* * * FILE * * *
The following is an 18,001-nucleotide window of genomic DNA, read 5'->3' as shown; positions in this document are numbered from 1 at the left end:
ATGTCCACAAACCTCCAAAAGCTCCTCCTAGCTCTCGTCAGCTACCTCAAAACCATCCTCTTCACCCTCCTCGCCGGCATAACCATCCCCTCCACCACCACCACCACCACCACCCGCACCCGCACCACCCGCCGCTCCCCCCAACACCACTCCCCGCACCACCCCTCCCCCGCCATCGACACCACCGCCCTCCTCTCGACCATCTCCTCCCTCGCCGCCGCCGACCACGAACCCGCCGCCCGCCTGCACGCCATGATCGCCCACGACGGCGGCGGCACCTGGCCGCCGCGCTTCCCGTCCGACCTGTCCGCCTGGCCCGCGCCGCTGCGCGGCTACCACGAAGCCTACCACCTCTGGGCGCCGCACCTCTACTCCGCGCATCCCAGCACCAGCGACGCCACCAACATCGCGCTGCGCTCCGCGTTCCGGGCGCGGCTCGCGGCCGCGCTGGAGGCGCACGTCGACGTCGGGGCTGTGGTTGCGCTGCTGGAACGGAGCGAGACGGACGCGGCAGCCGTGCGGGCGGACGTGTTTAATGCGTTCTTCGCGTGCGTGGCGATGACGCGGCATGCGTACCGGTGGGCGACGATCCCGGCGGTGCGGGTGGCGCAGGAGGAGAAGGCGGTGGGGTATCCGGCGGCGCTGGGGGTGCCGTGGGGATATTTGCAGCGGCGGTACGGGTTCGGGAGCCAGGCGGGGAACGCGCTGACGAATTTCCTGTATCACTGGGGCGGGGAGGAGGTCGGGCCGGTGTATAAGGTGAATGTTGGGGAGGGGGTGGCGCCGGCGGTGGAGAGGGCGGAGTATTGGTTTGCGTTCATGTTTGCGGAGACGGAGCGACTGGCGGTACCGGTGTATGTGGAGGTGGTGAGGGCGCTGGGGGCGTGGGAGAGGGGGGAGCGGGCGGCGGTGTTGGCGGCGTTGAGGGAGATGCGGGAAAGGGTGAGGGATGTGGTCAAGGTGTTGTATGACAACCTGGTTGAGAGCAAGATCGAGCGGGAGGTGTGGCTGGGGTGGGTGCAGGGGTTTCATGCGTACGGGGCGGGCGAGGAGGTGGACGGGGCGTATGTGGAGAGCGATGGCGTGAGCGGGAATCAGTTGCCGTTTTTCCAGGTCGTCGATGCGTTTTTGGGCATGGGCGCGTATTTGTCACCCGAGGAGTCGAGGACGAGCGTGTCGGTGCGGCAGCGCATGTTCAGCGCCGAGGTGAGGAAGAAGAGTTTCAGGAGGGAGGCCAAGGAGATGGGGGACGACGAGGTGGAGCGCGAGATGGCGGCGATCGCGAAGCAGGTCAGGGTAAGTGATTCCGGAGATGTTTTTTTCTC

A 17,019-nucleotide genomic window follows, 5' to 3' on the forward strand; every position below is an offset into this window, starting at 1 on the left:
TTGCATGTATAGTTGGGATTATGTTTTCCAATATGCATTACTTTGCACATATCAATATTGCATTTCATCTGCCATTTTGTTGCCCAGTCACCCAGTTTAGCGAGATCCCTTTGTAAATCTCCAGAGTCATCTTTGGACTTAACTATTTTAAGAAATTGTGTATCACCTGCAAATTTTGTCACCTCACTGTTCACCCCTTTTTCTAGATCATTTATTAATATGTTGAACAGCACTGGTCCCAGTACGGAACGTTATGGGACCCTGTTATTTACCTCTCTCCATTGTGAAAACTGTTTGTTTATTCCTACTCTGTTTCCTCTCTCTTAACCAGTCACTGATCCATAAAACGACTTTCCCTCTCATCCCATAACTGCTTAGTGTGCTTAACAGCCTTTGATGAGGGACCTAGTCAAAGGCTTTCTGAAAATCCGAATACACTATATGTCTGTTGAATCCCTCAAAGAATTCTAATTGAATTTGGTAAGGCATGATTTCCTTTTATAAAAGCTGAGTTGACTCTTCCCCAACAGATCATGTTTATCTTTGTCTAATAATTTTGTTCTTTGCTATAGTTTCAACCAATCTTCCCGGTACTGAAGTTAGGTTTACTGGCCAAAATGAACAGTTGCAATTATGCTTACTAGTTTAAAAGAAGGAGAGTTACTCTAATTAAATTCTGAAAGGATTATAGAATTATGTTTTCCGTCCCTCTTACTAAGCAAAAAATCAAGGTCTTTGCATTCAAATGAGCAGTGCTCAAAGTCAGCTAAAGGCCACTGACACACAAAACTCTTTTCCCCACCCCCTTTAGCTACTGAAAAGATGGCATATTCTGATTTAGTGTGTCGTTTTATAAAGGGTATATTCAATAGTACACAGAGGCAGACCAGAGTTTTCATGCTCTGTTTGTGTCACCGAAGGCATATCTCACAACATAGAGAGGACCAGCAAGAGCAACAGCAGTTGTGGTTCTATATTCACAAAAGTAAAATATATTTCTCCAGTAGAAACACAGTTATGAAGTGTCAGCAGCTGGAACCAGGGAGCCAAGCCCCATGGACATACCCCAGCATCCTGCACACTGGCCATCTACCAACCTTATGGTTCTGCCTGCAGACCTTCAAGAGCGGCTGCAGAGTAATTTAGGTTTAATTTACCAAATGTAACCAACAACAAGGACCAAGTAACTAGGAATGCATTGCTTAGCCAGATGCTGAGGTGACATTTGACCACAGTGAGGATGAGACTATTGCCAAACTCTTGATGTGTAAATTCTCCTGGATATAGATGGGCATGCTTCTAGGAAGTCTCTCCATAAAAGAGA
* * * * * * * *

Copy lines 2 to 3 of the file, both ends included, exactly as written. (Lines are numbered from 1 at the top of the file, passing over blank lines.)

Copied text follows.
ATGTCCACAAACCTCCAAAAGCTCCTCCTAGCTCTCGTCAGCTACCTCAAAACCATCCTCTTCACCCTCCTCGCCGGCATAACCATCCCCTCCACCACCACCACCACCACCACCCGCACCCGCACCACCCGCCGCTCCCCCCAACACCACTCCCCGCACCACCCCTCCCCCGCCATCGACACCACCGCCCTCCTCTCGACCATCTCCTCCCTCGCCGCCGCCGACCACGAACCCGCCGCCCGCCTGCACGCCATGATCGCCCACGACGGCGGCGGCACCTGGCCGCCGCGCTTCCCGTCCGACCTGTCCGCCTGGCCCGCGCCGCTGCGCGGCTACCACGAAGCCTACCACCTCTGGGCGCCGCACCTCTACTCCGCGCATCCCAGCACCAGCGACGCCACCAACATCGCGCTGCGCTCCGCGTTCCGGGCGCGGCTCGCGGCCGCGCTGGAGGCGCACGTCGACGTCGGGGCTGTGGTTGCGCTGCTGGAACGGAGCGAGACGGACGCGGCAGCCGTGCGGGCGGACGTGTTTAATGCGTTCTTCGCGTGCGTGGCGATGACGCGGCATGCGTACCGGTGGGCGACGATCCCGGCGGTGCGGGTGGCGCAGGAGGAGAAGGCGGTGGGGTATCCGGCGGCGCTGGGGGTGCCGTGGGGATATTTGCAGCGGCGGTACGGGTTCGGGAGCCAGGCGGGGAACGCGCTGACGAATTTCCTGTATCACTGGGGCGGGGAGGAGGTCGGGCCGGTGTATAAGGTGAATGTTGGGGAGGGGGTGGCGCCGGCGGTGGAGAGGGCGGAGTATTGGTTTGCGTTCATGTTTGCGGAGACGGAGCGACTGGCGGTACCGGTGTATGTGGAGGTGGTGAGGGCGCTGGGGGCGTGGGAGAGGGGGGAGCGGGCGGCGGTGTTGGCGGCGTTGAGGGAGATGCGGGAAAGGGTGAGGGATGTGGTCAAGGTGTTGTATGACAACCTGGTTGAGAGCAAGATCGAGCGGGAGGTGTGGCTGGGGTGGGTGCAGGGGTTTCATGCGTACGGGGCGGGCGAGGAGGTGGACGGGGCGTATGTGGAGAGCGATGGCGTGAGCGGGAATCAGTTGCCGTTTTTCCAGGTCGTCGATGCGTTTTTGGGCATGGGCGCGTATTTGTCACCCGAGGAGTCGAGGACGAGCGTGTCGGTGCGGCAGCGCATGTTCAGCGCCGAGGTGAGGAAGAAGAGTTTCAGGAGGGAGGCCAAGGAGATGGGGGACGACGAGGTGGAGCGCGAGATGGCGGCGATCGCGAAGCAGGTCAGGGTAAGTGATTCCGGAGATGTTTTTTTCTC

A 17,019-nucleotide genomic window follows, 5' to 3' on the forward strand; every position below is an offset into this window, starting at 1 on the left: